functions. This is handy if you don't have the original remotes, or just
don't want to take the time to capture codes from your own remotes. You can
either enter a number referenced in the manual for the brand and type of
equipment you want to control, or scroll through all of the devices stored
in the remote until you find one that works, apparent because it'll turn off
the device in question.
The second option is really handy if you lose the
manual, but then you still need to remember how to get into that programming
mode, which isn't extensive, but difficult if you've completely forgotten
that pressing down the "Main" button and the "Enter" button for a long time
gets you into the setup menu. From there, it's intuitive enough to
eventually figure out, but I recommend not losing manuals of equipment in
general. There is a catch to this that I just recently discovered while
Using the preprogrammed IR codes requires a simple process. One of these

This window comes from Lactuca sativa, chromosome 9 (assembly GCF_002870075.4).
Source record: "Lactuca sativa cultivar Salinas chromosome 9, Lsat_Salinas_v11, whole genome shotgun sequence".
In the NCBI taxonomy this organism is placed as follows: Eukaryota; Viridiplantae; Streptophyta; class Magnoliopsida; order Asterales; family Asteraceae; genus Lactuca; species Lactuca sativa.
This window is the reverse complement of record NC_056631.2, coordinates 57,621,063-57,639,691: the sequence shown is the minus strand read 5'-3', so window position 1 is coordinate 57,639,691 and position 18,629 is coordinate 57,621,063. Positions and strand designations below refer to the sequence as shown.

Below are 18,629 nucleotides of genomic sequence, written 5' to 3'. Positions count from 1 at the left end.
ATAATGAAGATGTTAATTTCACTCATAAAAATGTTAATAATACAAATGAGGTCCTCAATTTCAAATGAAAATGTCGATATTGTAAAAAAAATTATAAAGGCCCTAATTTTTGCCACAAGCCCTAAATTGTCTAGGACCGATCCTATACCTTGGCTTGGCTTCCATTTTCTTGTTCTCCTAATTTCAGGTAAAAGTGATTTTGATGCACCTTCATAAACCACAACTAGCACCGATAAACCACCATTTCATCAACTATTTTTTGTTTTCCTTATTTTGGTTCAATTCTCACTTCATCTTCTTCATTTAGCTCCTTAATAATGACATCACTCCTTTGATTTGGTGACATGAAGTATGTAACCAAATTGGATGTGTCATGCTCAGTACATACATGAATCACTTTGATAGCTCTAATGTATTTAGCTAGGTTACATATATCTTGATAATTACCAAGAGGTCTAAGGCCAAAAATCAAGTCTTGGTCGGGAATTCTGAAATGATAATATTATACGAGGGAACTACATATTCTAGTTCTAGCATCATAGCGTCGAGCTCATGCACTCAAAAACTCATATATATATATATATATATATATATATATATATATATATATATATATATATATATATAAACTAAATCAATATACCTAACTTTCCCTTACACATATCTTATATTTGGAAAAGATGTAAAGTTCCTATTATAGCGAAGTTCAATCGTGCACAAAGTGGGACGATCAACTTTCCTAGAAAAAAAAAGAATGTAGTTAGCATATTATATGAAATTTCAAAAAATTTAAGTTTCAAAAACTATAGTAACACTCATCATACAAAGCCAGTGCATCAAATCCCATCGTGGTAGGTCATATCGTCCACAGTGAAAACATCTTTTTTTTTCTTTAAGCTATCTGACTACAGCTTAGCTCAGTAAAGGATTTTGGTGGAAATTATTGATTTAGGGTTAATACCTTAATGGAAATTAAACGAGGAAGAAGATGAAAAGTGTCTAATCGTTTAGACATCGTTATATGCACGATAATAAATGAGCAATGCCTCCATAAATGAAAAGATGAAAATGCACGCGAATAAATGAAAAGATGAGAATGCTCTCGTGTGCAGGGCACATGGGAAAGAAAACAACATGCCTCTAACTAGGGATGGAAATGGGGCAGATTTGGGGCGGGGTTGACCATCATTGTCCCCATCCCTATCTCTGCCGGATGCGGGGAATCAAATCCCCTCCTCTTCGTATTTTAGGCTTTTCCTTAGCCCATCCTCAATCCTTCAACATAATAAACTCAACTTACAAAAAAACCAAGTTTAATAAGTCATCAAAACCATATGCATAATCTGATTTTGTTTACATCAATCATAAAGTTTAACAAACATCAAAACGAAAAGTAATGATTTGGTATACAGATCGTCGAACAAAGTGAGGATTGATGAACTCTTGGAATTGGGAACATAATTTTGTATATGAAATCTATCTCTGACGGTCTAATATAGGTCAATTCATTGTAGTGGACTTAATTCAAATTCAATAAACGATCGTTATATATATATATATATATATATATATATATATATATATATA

steps is to select a table from which the IR codes can be selected from, for
example, a CD player table, or a Tape Deck table. If the first thing you do
is enter the pre-programmed codes, this isn't a problem, as the display
shows you the table type choices. However, as the MX-500's display is
editable, including the components displayed on the Main Menu page, and the
Main Menu text is displayed on the table selection section, if you edit the
text on the Main Menu, you edit the text on the table selection page.
the respective tables don't change for those buttons, and so if you happen
to change the types of devices associated with those buttons from the Main
Menu and the text to suit their description, you best look at the manual and
the original text labels to find out which buttons access which tables.
All in all, the preprogrammed IR codes can be convenient. The negative of
using the preprogrammed IR codes is that while it very well might work fine,
these days, it's common for many devices to have non-standard commands, or
at least functions that have very different names, particularly with DSS
receivers and devices such as TiVos, Replay TVs, etc. Learning the commands
yourself lets you put things were you want them, and you know it from the
Something worth considering is initially setting up the remote with
the preprogrammed route, testing each code to verify that it does what you
think it should, and modifying the setup by learning individual buttons as you
like. You save time, and get what you want. If you want to use the
preprogrammed method, also keep in mind that the ID associated with your
make and device may not be what it's supposed to be.